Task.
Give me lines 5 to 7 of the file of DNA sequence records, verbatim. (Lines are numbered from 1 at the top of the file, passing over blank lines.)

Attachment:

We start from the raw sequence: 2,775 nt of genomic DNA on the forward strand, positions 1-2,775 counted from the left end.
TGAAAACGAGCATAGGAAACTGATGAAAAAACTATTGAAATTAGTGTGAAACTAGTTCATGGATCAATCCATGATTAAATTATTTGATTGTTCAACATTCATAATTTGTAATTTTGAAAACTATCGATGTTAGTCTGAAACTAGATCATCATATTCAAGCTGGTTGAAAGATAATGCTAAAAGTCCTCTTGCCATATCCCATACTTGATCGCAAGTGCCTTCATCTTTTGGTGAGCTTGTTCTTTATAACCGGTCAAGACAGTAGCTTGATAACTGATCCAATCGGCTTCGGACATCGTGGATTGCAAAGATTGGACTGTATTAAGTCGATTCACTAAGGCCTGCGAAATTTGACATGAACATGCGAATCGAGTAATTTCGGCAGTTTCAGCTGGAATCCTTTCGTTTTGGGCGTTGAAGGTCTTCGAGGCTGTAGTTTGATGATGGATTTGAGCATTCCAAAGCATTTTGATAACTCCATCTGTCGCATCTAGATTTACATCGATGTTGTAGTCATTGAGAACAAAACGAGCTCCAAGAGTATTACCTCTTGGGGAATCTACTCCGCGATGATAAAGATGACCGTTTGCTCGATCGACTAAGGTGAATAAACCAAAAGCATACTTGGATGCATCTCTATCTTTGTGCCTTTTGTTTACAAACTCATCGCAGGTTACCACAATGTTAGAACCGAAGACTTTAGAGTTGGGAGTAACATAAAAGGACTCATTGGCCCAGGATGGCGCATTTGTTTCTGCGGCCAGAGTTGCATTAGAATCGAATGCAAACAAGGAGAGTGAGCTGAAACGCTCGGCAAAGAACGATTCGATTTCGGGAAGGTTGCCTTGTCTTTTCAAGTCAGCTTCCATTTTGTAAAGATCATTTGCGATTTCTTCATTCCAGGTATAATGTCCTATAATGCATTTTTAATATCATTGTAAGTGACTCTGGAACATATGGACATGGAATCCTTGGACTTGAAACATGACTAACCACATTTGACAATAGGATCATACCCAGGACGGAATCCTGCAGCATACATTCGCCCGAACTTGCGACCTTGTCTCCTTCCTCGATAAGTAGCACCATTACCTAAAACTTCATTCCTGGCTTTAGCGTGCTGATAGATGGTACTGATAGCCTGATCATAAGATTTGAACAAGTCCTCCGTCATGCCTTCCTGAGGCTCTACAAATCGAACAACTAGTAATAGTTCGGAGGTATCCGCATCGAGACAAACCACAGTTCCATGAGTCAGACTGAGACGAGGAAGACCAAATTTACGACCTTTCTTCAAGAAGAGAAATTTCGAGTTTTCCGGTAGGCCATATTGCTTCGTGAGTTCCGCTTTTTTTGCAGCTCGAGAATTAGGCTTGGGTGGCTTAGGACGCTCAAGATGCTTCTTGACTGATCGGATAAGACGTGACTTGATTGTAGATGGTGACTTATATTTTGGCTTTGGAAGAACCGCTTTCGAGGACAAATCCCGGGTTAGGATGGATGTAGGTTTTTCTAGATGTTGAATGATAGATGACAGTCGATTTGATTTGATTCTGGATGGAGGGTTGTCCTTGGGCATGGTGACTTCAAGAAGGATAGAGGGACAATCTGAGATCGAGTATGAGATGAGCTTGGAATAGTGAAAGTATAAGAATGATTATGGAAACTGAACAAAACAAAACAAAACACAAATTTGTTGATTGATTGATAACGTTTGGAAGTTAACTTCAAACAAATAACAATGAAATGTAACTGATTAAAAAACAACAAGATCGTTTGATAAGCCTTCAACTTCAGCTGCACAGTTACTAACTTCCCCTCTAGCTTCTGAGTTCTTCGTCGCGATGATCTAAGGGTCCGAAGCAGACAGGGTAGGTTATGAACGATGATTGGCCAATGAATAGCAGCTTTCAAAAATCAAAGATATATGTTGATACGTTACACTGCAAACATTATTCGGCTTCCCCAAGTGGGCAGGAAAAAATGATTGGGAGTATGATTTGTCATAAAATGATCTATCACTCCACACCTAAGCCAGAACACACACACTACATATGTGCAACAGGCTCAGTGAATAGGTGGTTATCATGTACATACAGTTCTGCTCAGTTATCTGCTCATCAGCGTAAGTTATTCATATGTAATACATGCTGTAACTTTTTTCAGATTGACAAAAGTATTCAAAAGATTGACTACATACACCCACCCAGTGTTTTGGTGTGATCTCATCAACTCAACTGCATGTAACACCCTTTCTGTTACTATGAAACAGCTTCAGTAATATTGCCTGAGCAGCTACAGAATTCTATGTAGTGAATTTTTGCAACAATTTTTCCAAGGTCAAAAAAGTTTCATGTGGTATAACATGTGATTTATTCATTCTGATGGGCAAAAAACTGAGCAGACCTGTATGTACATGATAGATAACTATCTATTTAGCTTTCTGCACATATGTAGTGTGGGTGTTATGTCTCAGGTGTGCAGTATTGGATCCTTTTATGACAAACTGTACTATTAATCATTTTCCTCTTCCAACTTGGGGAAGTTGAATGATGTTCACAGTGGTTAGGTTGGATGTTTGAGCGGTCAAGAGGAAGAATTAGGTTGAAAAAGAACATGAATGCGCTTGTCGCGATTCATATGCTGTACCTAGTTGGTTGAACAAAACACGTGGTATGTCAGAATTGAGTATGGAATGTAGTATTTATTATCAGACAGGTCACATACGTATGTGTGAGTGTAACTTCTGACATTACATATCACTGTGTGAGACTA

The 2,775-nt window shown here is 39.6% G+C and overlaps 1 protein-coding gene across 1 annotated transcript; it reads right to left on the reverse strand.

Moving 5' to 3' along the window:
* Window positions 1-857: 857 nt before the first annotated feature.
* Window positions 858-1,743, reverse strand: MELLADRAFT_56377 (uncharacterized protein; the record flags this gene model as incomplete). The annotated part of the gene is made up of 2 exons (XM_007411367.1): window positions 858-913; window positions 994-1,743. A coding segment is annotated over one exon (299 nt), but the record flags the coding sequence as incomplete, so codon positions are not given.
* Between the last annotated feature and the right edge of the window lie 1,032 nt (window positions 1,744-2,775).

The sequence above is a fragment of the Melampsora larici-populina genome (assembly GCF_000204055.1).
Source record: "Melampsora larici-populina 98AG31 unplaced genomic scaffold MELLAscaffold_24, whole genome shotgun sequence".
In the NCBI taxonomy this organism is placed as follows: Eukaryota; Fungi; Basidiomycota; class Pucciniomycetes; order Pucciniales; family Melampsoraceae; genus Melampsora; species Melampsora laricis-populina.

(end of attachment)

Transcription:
* Window positions 1-857: 857 nt before the first annotated feature.
* Window positions 858-1,743, reverse strand: MELLADRAFT_56377 (uncharacterized protein; the record flags this gene model as incomplete). The annotated part of the gene is made up of 2 exons (XM_007411367.1): window positions 858-913; window positions 994-1,743. A coding segment is annotated over one exon (299 nt), but the record flags the coding sequence as incomplete, so codon positions are not given.
* Between the last annotated feature and the right edge of the window lie 1,032 nt (window positions 1,744-2,775).